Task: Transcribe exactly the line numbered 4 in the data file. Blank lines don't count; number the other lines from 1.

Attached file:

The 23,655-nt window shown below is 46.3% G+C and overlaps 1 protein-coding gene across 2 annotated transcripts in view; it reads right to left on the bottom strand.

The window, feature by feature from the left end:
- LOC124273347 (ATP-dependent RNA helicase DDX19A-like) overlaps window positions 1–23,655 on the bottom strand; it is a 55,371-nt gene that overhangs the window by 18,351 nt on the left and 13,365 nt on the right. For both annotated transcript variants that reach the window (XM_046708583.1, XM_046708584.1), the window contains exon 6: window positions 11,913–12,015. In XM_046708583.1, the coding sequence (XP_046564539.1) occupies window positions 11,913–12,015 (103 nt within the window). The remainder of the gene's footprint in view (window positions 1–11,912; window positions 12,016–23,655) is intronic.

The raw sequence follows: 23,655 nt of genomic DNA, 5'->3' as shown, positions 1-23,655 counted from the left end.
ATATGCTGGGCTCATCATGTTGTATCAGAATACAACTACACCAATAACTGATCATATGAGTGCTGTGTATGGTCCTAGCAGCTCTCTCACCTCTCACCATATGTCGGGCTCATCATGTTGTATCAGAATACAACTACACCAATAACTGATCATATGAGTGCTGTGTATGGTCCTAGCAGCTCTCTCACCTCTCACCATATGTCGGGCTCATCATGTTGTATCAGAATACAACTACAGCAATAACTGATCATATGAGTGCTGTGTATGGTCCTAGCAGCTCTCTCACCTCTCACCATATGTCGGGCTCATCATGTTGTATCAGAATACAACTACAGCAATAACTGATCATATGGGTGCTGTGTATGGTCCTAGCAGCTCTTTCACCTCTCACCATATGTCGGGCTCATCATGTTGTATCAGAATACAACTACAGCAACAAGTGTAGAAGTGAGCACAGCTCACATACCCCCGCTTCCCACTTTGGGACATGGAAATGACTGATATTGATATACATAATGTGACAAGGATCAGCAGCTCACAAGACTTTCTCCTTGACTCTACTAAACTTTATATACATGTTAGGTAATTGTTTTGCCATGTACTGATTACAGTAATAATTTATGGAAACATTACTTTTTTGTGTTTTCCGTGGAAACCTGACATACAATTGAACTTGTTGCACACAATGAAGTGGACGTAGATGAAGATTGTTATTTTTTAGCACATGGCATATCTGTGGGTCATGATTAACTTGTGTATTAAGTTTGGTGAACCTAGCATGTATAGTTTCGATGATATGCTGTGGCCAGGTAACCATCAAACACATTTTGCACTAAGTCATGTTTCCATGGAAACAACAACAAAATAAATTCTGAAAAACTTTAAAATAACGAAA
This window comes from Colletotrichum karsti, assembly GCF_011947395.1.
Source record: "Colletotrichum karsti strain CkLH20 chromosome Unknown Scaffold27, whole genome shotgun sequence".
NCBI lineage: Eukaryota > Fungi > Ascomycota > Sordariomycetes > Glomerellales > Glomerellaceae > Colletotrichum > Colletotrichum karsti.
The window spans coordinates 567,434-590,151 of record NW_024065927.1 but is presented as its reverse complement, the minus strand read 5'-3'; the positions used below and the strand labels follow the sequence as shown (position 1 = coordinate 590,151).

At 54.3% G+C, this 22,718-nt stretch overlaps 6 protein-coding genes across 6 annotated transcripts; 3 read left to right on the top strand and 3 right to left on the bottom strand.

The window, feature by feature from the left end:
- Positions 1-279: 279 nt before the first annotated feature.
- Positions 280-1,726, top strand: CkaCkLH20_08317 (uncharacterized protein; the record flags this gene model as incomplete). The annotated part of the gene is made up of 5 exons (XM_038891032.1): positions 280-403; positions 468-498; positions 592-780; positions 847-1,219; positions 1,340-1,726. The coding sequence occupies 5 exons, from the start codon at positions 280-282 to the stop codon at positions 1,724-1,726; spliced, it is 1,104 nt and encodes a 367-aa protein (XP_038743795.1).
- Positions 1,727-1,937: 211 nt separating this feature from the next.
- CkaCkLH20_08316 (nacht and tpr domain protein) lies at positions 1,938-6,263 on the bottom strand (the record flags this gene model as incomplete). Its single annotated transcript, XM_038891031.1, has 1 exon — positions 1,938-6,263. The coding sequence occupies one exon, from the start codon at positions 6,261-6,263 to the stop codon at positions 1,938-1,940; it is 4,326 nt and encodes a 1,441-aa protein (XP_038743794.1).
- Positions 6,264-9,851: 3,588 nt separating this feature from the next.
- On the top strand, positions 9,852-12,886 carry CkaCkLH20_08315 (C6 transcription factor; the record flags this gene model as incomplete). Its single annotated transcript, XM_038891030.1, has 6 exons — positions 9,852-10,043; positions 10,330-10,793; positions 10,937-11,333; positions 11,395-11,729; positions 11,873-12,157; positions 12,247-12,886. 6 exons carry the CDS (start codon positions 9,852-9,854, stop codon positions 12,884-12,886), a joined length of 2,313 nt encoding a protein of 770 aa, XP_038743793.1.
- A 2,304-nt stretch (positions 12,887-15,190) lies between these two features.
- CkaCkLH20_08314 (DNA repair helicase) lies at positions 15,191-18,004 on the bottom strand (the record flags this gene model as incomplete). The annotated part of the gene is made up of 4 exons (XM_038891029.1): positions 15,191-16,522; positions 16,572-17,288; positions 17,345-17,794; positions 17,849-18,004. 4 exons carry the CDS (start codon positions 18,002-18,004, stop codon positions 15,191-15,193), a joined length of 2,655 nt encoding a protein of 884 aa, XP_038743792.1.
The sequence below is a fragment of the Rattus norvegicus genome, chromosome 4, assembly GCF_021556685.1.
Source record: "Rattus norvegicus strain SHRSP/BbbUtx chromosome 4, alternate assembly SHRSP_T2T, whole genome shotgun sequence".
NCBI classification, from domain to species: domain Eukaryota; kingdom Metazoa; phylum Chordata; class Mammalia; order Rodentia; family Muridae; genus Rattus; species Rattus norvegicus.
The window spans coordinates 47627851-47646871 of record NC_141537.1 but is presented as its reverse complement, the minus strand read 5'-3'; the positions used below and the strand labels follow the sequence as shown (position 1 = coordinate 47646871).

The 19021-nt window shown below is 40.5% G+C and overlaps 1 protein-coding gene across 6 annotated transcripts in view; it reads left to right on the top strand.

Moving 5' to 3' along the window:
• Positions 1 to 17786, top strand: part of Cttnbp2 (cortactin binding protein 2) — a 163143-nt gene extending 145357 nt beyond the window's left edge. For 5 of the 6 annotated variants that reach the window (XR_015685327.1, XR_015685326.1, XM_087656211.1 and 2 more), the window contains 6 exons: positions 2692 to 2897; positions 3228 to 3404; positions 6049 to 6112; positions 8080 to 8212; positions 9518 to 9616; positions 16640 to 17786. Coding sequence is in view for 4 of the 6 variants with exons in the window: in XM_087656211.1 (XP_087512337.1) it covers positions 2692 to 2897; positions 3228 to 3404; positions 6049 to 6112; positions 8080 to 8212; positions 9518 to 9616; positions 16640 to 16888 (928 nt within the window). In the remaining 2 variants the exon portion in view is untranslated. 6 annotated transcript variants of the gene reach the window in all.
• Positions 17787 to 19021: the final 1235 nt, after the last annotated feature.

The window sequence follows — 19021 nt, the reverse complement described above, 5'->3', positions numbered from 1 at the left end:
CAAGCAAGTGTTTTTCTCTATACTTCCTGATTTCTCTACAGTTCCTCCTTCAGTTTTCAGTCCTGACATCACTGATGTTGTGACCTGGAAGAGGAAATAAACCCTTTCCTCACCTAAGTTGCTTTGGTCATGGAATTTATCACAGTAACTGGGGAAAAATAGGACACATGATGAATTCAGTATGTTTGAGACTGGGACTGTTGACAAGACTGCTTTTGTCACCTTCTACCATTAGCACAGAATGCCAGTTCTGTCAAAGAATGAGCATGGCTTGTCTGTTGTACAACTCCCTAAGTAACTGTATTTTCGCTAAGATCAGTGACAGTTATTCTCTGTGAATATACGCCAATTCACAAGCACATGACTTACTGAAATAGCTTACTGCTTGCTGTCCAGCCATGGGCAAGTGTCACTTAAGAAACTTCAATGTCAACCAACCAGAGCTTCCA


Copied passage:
The raw sequence follows: 23,655 nt of genomic DNA, 5'->3' as shown, positions 1-23,655 counted from the left end.